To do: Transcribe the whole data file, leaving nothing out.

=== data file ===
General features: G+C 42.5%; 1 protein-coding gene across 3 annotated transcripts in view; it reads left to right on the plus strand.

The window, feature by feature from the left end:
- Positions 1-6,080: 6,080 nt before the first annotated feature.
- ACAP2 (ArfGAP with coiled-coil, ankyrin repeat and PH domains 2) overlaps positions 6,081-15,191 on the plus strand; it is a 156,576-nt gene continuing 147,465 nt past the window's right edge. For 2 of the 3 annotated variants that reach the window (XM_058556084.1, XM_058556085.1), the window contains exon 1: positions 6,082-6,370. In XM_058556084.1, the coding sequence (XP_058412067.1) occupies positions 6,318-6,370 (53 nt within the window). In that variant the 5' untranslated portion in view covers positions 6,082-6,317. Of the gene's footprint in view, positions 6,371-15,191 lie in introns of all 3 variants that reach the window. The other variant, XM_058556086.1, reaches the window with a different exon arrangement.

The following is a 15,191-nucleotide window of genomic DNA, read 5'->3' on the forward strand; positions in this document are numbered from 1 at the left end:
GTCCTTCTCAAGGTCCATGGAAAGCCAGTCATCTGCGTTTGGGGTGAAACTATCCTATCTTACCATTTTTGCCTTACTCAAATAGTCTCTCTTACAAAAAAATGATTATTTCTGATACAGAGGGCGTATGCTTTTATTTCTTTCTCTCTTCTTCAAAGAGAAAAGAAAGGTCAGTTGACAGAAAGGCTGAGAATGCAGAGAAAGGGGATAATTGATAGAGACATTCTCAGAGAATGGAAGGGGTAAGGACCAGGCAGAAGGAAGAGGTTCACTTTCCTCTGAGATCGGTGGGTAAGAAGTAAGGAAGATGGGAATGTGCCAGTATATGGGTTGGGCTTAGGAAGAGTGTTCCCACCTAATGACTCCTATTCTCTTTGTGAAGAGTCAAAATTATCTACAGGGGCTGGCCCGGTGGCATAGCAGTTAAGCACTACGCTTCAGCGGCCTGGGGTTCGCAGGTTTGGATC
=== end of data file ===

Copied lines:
General features: G+C 42.5%; 1 protein-coding gene across 3 annotated transcripts in view; it reads left to right on the plus strand.

The window, feature by feature from the left end:
- Positions 1-6,080: 6,080 nt before the first annotated feature.
- ACAP2 (ArfGAP with coiled-coil, ankyrin repeat and PH domains 2) overlaps positions 6,081-15,191 on the plus strand; it is a 156,576-nt gene continuing 147,465 nt past the window's right edge. For 2 of the 3 annotated variants that reach the window (XM_058556084.1, XM_058556085.1), the window contains exon 1: positions 6,082-6,370. In XM_058556084.1, the coding sequence (XP_058412067.1) occupies positions 6,318-6,370 (53 nt within the window). In that variant the 5' untranslated portion in view covers positions 6,082-6,317. Of the gene's footprint in view, positions 6,371-15,191 lie in introns of all 3 variants that reach the window. The other variant, XM_058556086.1, reaches the window with a different exon arrangement.

The following is a 15,191-nucleotide window of genomic DNA, read 5'->3' on the forward strand; positions in this document are numbered from 1 at the left end:
GTCCTTCTCAAGGTCCATGGAAAGCCAGTCATCTGCGTTTGGGGTGAAACTATCCTATCTTACCATTTTTGCCTTACTCAAATAGTCTCTCTTACAAAAAAATGATTATTTCTGATACAGAGGGCGTATGCTTTTATTTCTTTCTCTCTTCTTCAAAGAGAAAAGAAAGGTCAGTTGACAGAAAGGCTGAGAATGCAGAGAAAGGGGATAATTGATAGAGACATTCTCAGAGAATGGAAGGGGTAAGGACCAGGCAGAAGGAAGAGGTTCACTTTCCTCTGAGATCGGTGGGTAAGAAGTAAGGAAGATGGGAATGTGCCAGTATATGGGTTGGGCTTAGGAAGAGTGTTCCCACCTAATGACTCCTATTCTCTTTGTGAAGAGTCAAAATTATCTACAGGGGCTGGCCCGGTGGCATAGCAGTTAAGCACTACGCTTCAGCGGCCTGGGGTTCGCAGGTTTGGATC